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Synopsis

This major collection of William Burroughs' letters gives an unprecedented insight into one of America's most incisive and influential writers, at a time when his work was at its most experimental and his life entered a new era of creativity.

William Burroughs' life was often as extreme as his prose. This second volume of his letters documents the time after the notorious publication of Naked Lunch in 1959, as he drifted away from Kerouac, Ginsberg and the Beats and on towards new horizons in Europe and North Africa, moving from place to place in search of inspiration, or to avoid the law over his drug addiction and openly gay lifestyle. We see Brion Gysin gradually replace Ginsberg as Burroughs' most trusted confidant, as they explore ideas on mind control and language, and there is correspondence with Paul Bowles, Ian Sommerville, Timothy Leary and Norman Mailer, among many others. These letters show the creative surge that led to works such as the Nova Trilogy; Burroughs' brief fascination with Scientology; his desperation to kick his drug habit; his continuing dedication to the cut-up method, but also a gradual return to more narrative forms of writing as, in 1974, he prepared to return to New York.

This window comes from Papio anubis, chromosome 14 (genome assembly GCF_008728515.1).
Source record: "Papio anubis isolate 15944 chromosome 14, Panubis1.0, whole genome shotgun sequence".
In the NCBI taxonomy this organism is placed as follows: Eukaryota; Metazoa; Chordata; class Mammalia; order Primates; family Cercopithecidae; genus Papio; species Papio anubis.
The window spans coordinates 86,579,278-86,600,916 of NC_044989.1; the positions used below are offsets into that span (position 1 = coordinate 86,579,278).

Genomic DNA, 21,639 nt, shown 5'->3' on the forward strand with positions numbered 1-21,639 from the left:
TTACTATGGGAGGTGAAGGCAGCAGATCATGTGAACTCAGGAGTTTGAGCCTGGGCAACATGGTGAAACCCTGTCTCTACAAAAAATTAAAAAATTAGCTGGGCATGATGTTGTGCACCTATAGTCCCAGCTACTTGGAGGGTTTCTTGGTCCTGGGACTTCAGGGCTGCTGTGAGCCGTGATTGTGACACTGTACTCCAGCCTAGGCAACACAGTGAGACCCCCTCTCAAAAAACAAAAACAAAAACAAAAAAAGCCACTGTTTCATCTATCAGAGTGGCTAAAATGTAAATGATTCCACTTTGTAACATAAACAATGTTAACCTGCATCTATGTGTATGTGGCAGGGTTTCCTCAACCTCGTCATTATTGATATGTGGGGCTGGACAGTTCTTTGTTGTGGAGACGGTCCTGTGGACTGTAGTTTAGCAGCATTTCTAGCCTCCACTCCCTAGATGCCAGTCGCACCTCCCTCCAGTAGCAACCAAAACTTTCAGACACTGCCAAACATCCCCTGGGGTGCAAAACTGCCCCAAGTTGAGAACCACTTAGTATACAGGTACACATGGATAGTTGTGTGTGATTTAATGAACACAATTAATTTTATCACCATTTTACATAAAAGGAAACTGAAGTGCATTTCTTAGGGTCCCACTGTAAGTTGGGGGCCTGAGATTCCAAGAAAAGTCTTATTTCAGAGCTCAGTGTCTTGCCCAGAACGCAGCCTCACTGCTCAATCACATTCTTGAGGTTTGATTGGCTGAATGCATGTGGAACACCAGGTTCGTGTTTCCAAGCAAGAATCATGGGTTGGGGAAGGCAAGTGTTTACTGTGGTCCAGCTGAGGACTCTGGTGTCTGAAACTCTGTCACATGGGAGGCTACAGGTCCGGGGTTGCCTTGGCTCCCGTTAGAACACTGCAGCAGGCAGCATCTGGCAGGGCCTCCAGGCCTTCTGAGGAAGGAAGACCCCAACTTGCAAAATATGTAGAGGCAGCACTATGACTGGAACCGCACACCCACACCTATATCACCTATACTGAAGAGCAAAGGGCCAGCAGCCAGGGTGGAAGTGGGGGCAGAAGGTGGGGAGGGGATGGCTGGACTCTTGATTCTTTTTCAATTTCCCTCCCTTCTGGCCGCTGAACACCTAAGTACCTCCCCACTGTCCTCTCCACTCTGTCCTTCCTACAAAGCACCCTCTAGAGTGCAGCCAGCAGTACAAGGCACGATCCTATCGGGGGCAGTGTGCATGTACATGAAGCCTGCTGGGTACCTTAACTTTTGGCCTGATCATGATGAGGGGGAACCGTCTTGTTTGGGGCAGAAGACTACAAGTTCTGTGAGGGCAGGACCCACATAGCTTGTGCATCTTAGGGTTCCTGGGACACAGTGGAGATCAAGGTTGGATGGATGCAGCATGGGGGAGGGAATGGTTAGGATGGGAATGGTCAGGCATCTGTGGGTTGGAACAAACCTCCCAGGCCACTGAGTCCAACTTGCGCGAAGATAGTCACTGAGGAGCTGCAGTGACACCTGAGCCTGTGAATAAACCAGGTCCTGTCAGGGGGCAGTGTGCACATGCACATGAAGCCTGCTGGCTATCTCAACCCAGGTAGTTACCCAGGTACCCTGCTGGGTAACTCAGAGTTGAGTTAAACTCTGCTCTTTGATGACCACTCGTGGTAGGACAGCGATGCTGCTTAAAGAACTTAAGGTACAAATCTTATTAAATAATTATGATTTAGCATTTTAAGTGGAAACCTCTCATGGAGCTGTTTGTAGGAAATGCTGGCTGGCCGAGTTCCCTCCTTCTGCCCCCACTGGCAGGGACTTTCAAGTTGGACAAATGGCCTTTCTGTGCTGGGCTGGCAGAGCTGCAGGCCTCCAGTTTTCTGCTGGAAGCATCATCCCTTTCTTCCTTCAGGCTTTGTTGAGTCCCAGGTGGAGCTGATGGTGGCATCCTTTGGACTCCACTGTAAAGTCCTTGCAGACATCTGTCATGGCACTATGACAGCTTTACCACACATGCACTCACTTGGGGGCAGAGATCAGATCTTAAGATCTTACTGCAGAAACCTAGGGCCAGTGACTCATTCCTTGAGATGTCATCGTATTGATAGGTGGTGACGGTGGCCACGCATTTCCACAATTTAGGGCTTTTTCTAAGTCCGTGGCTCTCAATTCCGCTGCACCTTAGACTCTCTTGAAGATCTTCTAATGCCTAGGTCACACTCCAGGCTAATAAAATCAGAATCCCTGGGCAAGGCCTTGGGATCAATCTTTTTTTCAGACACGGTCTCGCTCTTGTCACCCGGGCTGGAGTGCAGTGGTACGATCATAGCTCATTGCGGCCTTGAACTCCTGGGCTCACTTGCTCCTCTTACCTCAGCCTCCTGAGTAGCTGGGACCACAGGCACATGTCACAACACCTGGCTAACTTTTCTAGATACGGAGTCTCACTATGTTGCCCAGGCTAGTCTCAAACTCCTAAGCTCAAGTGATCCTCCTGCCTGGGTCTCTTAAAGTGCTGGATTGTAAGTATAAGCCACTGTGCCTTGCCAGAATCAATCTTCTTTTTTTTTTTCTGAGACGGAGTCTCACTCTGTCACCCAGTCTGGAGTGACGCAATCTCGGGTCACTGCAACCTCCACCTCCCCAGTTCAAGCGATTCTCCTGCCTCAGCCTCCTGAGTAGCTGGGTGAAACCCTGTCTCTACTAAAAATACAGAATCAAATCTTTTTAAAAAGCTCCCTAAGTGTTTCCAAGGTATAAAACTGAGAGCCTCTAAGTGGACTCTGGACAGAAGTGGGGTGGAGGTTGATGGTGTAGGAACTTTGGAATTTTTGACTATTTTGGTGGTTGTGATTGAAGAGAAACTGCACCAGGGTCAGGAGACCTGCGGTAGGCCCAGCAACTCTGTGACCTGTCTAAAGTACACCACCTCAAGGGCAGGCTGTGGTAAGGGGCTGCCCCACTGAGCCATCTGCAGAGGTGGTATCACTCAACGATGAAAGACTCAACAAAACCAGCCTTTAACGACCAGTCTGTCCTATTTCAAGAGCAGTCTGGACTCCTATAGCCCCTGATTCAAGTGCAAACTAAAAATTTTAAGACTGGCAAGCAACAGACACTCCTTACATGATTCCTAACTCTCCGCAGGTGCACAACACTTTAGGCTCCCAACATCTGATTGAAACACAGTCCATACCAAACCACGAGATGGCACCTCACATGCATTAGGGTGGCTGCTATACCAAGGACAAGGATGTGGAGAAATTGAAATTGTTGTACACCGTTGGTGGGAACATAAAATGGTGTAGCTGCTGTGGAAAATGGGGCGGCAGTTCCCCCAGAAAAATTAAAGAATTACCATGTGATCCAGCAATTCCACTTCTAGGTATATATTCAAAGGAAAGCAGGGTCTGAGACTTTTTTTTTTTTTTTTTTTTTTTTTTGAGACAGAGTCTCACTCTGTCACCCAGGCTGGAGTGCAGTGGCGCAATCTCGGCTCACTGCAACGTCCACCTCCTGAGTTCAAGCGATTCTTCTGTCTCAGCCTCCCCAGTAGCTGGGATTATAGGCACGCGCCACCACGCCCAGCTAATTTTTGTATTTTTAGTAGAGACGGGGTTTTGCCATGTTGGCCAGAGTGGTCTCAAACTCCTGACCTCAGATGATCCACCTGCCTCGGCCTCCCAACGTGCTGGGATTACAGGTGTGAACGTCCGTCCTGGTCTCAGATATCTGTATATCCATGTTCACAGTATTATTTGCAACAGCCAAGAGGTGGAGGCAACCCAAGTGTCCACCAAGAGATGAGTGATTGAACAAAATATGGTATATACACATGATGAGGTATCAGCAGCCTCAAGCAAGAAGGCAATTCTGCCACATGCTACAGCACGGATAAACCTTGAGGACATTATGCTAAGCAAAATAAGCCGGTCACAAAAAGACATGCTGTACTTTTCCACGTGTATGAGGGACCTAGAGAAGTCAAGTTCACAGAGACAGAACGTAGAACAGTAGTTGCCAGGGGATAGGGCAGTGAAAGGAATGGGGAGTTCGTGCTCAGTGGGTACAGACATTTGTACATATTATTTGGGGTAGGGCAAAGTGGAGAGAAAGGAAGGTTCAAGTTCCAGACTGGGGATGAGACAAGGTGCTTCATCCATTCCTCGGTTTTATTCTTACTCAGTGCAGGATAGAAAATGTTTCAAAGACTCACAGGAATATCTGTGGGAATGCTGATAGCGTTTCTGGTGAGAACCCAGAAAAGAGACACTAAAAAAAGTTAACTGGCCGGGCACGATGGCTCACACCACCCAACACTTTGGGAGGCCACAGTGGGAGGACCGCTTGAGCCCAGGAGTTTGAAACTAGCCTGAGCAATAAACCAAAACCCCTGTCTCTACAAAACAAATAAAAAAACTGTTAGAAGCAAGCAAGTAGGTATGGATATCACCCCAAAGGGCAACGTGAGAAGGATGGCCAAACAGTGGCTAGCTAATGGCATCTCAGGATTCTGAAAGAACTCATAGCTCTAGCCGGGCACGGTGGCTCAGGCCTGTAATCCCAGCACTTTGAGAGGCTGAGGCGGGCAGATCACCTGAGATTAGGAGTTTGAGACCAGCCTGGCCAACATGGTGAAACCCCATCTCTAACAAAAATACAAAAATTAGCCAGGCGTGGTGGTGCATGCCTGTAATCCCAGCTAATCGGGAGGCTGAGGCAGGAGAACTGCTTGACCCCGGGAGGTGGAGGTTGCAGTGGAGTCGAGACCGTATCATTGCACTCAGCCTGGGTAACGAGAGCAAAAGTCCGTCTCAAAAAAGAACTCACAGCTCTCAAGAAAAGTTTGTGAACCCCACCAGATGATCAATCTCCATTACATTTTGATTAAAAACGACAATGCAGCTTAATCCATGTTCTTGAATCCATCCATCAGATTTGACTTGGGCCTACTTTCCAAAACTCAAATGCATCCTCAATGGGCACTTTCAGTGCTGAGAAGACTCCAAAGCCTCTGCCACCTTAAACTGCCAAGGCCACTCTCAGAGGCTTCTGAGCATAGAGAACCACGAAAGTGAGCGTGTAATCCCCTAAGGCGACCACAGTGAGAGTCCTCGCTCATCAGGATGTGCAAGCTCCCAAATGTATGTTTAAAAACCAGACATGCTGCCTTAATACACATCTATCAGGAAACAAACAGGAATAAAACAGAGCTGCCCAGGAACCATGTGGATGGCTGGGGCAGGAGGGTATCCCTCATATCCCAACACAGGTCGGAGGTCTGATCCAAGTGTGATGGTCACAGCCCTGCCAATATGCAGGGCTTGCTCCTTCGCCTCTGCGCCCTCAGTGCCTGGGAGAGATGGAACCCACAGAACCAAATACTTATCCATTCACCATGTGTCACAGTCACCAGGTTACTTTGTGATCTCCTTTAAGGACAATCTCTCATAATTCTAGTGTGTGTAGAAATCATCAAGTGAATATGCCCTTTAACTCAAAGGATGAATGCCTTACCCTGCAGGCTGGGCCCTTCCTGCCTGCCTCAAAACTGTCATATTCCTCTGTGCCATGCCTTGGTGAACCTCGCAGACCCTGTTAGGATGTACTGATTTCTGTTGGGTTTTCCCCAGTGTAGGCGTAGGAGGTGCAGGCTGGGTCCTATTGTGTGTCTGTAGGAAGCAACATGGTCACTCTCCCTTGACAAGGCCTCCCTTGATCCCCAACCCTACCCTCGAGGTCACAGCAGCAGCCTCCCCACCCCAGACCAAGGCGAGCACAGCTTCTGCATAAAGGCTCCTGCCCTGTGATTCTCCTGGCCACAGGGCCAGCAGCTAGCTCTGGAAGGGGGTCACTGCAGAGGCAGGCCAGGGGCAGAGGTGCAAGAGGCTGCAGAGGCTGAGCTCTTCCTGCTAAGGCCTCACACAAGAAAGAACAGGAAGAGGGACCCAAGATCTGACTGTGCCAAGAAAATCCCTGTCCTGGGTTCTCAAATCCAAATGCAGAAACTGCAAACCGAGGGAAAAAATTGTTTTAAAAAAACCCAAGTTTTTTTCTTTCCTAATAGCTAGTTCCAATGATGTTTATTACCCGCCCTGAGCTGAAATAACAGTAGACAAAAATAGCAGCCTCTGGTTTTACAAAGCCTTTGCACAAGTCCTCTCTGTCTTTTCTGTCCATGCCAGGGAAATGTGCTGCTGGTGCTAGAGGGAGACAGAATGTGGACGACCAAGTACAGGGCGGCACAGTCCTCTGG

Darkly funny, sharply perceptive and often shocking, these letters also reveal an open and curious side to Burroughs, in contrast to the familiar view of his isolated, itinerant life at this time. Rub Out the Words adds a new richness to our view of one of the most innovative artists of the twentieth century.

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